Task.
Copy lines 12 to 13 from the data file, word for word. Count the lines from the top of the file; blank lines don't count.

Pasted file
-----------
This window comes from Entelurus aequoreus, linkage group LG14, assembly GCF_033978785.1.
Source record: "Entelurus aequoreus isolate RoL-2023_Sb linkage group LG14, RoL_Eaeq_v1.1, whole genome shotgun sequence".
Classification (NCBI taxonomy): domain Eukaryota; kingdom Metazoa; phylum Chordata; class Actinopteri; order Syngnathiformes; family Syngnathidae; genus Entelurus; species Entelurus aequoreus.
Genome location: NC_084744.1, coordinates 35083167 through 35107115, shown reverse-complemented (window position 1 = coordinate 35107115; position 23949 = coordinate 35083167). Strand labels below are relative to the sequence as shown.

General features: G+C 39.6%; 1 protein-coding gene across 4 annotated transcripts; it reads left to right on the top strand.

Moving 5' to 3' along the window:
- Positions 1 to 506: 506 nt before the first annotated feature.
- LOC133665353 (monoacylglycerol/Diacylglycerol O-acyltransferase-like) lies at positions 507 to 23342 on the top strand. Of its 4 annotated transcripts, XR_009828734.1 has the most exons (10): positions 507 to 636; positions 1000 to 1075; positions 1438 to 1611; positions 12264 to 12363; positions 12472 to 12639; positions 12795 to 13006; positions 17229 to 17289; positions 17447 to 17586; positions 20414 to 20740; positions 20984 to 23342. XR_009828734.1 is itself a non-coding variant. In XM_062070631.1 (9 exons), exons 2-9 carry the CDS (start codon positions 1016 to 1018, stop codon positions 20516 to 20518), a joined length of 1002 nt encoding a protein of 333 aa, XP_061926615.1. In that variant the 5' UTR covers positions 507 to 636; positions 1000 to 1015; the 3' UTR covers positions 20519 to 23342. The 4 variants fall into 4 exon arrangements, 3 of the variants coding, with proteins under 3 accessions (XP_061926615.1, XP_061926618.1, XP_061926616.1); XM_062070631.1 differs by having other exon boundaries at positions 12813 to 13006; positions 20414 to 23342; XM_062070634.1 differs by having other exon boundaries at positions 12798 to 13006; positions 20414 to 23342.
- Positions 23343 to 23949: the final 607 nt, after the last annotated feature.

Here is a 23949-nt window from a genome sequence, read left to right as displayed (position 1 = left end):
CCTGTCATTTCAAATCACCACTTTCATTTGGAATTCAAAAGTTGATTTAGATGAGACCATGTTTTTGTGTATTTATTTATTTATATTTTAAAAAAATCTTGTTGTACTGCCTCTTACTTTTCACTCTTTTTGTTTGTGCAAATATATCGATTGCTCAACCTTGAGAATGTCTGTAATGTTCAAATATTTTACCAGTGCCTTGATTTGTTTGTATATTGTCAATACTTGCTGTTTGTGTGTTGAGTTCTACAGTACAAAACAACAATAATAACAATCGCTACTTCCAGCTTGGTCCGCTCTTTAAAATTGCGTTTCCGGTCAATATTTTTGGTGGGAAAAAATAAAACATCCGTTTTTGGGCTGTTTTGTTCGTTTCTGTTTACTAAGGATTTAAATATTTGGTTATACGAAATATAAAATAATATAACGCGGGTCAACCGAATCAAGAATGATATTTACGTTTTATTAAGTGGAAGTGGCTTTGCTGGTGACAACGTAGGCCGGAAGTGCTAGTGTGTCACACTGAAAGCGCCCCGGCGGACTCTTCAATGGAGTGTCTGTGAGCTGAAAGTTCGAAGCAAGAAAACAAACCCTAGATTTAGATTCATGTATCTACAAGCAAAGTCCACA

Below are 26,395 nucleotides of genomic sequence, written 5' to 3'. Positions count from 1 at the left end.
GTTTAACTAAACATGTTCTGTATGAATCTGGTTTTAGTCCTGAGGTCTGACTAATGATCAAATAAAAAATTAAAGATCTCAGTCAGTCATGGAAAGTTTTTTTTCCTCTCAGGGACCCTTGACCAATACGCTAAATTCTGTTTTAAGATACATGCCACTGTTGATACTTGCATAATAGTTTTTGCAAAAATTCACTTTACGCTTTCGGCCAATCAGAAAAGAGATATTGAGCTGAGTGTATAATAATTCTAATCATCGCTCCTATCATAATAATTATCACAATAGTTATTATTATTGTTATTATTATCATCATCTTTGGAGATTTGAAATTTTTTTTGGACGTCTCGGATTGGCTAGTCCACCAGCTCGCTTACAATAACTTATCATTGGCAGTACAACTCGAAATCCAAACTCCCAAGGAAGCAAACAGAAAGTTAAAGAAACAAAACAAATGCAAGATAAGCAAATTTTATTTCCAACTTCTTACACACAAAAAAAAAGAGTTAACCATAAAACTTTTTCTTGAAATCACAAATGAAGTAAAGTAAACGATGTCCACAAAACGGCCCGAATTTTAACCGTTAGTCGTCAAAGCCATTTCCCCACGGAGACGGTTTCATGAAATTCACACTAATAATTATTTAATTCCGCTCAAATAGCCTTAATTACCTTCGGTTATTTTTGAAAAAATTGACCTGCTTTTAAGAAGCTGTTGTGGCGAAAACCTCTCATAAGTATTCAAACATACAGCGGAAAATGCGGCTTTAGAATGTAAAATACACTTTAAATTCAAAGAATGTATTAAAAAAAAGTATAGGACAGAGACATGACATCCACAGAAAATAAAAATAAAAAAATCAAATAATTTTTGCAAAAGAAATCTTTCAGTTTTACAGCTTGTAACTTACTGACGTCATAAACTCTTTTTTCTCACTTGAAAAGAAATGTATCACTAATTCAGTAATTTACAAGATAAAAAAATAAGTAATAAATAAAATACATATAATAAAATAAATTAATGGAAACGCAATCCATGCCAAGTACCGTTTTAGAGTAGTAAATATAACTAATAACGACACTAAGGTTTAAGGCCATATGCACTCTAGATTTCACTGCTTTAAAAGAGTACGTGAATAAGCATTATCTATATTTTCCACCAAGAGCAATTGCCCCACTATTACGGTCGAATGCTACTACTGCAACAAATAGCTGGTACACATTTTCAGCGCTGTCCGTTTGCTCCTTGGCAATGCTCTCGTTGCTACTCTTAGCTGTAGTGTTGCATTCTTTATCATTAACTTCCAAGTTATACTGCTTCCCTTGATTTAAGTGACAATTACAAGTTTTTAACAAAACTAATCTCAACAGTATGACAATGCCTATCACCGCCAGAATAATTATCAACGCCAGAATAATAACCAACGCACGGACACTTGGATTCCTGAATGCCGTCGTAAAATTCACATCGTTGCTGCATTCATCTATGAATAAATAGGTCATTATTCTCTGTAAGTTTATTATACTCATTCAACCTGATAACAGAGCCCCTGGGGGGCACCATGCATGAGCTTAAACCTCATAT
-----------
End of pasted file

Below are 26,395 nucleotides of genomic sequence, written 5' to 3'. Positions count from 1 at the left end.
GTTTAACTAAACATGTTCTGTATGAATCTGGTTTTAGTCCTGAGGTCTGACTAATGATCAAATAAAAAATTAAAGATCTCAGTCAGTCATGGAAAGTTTTTTTTCCTCTCAGGGACCCTTGACCAATACGCTAAATTCTGTTTTAAGATACATGCCACTGTTGATACTTGCATAATAGTTTTTGCAAAAATTCACTTTACGCTTTCGGCCAATCAGAAAAGAGATATTGAGCTGAGTGTATAATAATTCTAATCATCGCTCCTATCATAATAATTATCACAATAGTTATTATTATTGTTATTATTATCATCATCTTTGGAGATTTGAAATTTTTTTTGGACGTCTCGGATTGGCTAGTCCACCAGCTCGCTTACAATAACTTATCATTGGCAGTACAACTCGAAATCCAAACTCCCAAGGAAGCAAACAGAAAGTTAAAGAAACAAAACAAATGCAAGATAAGCAAATTTTATTTCCAACTTCTTACACACAAAAAAAAAGAGTTAACCATAAAACTTTTTCTTGAAATCACAAATGAAGTAAAGTAAACGATGTCCACAAAACGGCCCGAATTTTAACCGTTAGTCGTCAAAGCCATTTCCCCACGGAGACGGTTTCATGAAATTCACACTAATAATTATTTAATTCCGCTCAAATAGCCTTAATTACCTTCGGTTATTTTTGAAAAAATTGACCTGCTTTTAAGAAGCTGTTGTGGCGAAAACCTCTCATAAGTATTCAAACATACAGCGGAAAATGCGGCTTTAGAATGTAAAATACACTTTAAATTCAAAGAATGTATTAAAAAAAAGTATAGGACAGAGACATGACATCCACAGAAAATAAAAATAAAAAAATCAAATAATTTTTGCAAAAGAAATCTTTCAGTTTTACAGCTTGTAACTTACTGACGTCATAAACTCTTTTTTCTCACTTGAAAAGAAATGTATCACTAATTCAGTAATTTACAAGATAAAAAAATAAGTAATAAATAAAATACATATAATAAAATAAATTAATGGAAACGCAATCCATGCCAAGTACCGTTTTAGAGTAGTAAATATAACTAATAACGACACTAAGGTTTAAGGCCATATGCACTCTAGATTTCACTGCTTTAAAAGAGTACGTGAATAAGCATTATCTATATTTTCCACCAAGAGCAATTGCCCCACTATTACGGTCGAATGCTACTACTGCAACAAATAGCTGGTACACATTTTCAGCGCTGTCCGTTTGCTCCTTGGCAATGCTCTCGTTGCTACTCTTAGCTGTAGTGTTGCATTCTTTATCATTAACTTCCAAGTTATACTGCTTCCCTTGATTTAAGTGACAATTACAAGTTTTTAACAAAACTAATCTCAACAGTATGACAATGCCTATCACCGCCAGAATAATTATCAACGCCAGAATAATAACCAACGCACGGACACTTGGATTCCTGAATGCCGTCGTAAAATTCACATCGTTGCTGCATTCATCTATGAATAAATAGGTCATTATTCTCTGTAAGTTTATTATACTCATTCAACCTGATAACAGAGCCCCTGGGGGGCACCATGCATGAGCTTAAACCTCATAT